tion sought can be obtained conveniently
from no other source than yourselves.
And it is for thispurpnse.in connection with
others yet to be named, that I now address
vu, on tn r own behalf and that of the
county superintendents of your respective
counties respectfully and earnestly so
liciting you to co-operate with us, as you
can do, in no small degree, in that work
of improvement in which, we cannot per
mit ourselves to doubt, you feel an inter
est. We wish, in the first place,- lo ascertain
'he amount of time during which the sev.
eal scholirs in your respective schools
shall actually t.ttend. The most conven
ient method to determine this perhaps will
be iho following. Write down on a sheet
of paper at the left hand side of the page
the nanviS of your pupils, and then rule
tho pnper perpendicularly until you
hive six spices to the right of each
name. In these spaces you Cin, at eve
ning for tho several days of the week,
mark with n pencil the attendiace of ihe
pupil. At the close of tho week you will
add up ihe number of days which each has
attended and set do'.vn the number to the
total of the previous week erase and
set down the new to!al in place of thai of
the preceding woek. The following would
b.- the form :
C. H II 1
P.M.... I I 1
1 1 i
If your school should have continued for
soma length of lime when you re
ceive this, you will set down the
daily attendance previous, with as
much precision 09 your memory, or other
means will enable you to do it. If you
cannot, however, approach near to accu
racy, you may omit this, and commence
at the lime stating in your return? at
what period of your school you commenc
ed taking the account.
At tha close of your school you will
make out an abstract of the results so n's
to give the number of scholars that have
attended for different periods of time, no
ling each difference of ton days in '.he fol
lowing' form supposing your school to
have continued 14 weeks or 77 diys :
Length of School, 77 days. Number
of scholars that have attended lire school
70 davs and upwards 10
GO '"' ' less th in 70 .... 12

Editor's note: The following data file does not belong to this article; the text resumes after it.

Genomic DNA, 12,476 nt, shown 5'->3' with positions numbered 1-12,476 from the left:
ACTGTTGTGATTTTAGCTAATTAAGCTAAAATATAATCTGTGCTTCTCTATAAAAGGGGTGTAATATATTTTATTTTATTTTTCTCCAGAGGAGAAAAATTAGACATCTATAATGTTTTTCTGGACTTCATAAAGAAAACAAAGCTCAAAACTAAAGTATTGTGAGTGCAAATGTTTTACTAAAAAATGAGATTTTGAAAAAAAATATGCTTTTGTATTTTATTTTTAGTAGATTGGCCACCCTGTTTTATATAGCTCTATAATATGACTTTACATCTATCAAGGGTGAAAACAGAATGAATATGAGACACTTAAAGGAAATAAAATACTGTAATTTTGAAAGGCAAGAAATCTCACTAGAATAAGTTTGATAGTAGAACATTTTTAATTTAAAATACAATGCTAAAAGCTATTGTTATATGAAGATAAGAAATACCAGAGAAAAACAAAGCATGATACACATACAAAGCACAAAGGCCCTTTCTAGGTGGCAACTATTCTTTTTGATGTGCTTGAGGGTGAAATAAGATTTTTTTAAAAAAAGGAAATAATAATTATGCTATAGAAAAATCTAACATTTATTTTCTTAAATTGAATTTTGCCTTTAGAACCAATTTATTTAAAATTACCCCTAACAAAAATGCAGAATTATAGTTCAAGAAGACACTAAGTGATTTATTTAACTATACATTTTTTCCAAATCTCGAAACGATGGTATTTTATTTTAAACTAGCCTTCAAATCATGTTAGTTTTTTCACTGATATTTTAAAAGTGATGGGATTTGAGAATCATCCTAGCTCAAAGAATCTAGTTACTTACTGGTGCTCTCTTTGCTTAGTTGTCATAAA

50 " GO 7
j and so on, giving as the last ilem the num.
I ber who have attended less than 10 days.
You will then subjoin to this a state
ment of the principal school books in use
in your schools (information in regard
lo which, we wish to obtain) naming
first, under their respective heads, those
which are most used in the school, as fol
Webster's, Town's, Marshall's.
Higher classes Porter's Rhetorical
Re ider Emerson's First Class Reader, &c.
Middle Classes Second Class Reader,
Lower Classes Easy Lessons, Third
Smith's Grammar, Kirkham's Gram
Higher Classes Adams', Thomp
son's. Lower " Colburn's, Emerson's
History of the U. States.
Comstock's, Olnisicad's &c.
You will also, at the close, stale wheth
er your scholars have been competently
supplied with books whether the school
ha3 a black-board whether any kind of
apparatus for illustration. And any fur
ther statements which you may see fit to
add, in regard lo the condition of the
school, will be deemed accep'ab'e. This
should then be signed in tho following
13. F. W. , Teacher
in District No. 8.
Wilmington, March 2, 184G.
It should then be directed to the county
superintendent for the county in which
you have taught, and be deposited with
the town clerk ; or it may be left with the
district clerk or prudential committee to
be forwarded, if not convenient to you to
send it directly.
But we hope for more from you by way
of aiding in the advancement of our school.,
than the mere furnishing of statistics, as a